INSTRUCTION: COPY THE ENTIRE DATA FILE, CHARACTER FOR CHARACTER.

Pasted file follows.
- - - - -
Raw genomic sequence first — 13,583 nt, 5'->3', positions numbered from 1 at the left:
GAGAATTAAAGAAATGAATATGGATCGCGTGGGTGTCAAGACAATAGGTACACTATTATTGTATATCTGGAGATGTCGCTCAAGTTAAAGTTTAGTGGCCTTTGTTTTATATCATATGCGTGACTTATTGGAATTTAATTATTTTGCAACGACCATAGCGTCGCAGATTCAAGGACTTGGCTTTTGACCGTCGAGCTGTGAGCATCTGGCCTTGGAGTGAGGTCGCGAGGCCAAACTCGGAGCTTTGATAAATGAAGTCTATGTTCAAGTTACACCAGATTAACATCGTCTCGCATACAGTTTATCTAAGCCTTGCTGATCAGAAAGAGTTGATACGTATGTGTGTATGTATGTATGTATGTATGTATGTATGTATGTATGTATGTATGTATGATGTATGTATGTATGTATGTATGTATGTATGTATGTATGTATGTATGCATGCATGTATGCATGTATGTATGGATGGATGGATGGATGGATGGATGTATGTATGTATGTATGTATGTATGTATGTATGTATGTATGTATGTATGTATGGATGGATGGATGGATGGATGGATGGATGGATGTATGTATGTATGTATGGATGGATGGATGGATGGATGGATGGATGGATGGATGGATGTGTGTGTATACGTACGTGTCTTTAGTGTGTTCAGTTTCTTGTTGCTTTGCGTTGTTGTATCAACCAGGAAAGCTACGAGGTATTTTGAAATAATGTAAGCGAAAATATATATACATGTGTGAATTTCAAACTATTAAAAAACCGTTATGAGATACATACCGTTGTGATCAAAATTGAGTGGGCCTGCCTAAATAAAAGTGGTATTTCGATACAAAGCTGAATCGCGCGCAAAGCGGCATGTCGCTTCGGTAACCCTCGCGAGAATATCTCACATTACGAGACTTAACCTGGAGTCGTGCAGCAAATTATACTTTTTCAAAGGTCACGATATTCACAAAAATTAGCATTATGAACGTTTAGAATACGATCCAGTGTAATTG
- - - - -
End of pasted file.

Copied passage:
Raw genomic sequence first — 13,583 nt, 5'->3', positions numbered from 1 at the left:
GAGAATTAAAGAAATGAATATGGATCGCGTGGGTGTCAAGACAATAGGTACACTATTATTGTATATCTGGAGATGTCGCTCAAGTTAAAGTTTAGTGGCCTTTGTTTTATATCATATGCGTGACTTATTGGAATTTAATTATTTTGCAACGACCATAGCGTCGCAGATTCAAGGACTTGGCTTTTGACCGTCGAGCTGTGAGCATCTGGCCTTGGAGTGAGGTCGCGAGGCCAAACTCGGAGCTTTGATAAATGAAGTCTATGTTCAAGTTACACCAGATTAACATCGTCTCGCATACAGTTTATCTAAGCCTTGCTGATCAGAAAGAGTTGATACGTATGTGTGTATGTATGTATGTATGTATGTATGTATGTATGTATGTATGTATGTATGATGTATGTATGTATGTATGTATGTATGTATGTATGTATGTATGTATGCATGCATGTATGCATGTATGTATGGATGGATGGATGGATGGATGGATGTATGTATGTATGTATGTATGTATGTATGTATGTATGTATGTATGTATGTATGGATGGATGGATGGATGGATGGATGGATGGATGTATGTATGTATGTATGGATGGATGGATGGATGGATGGATGGATGGATGGATGGATGTGTGTGTATACGTACGTGTCTTTAGTGTGTTCAGTTTCTTGTTGCTTTGCGTTGTTGTATCAACCAGGAAAGCTACGAGGTATTTTGAAATAATGTAAGCGAAAATATATATACATGTGTGAATTTCAAACTATTAAAAAACCGTTATGAGATACATACCGTTGTGATCAAAATTGAGTGGGCCTGCCTAAATAAAAGTGGTATTTCGATACAAAGCTGAATCGCGCGCAAAGCGGCATGTCGCTTCGGTAACCCTCGCGAGAATATCTCACATTACGAGACTTAACCTGGAGTCGTGCAGCAAATTATACTTTTTCAAAGGTCACGATATTCACAAAAATTAGCATTATGAACGTTTAGAATACGATCCAGTGTAATTG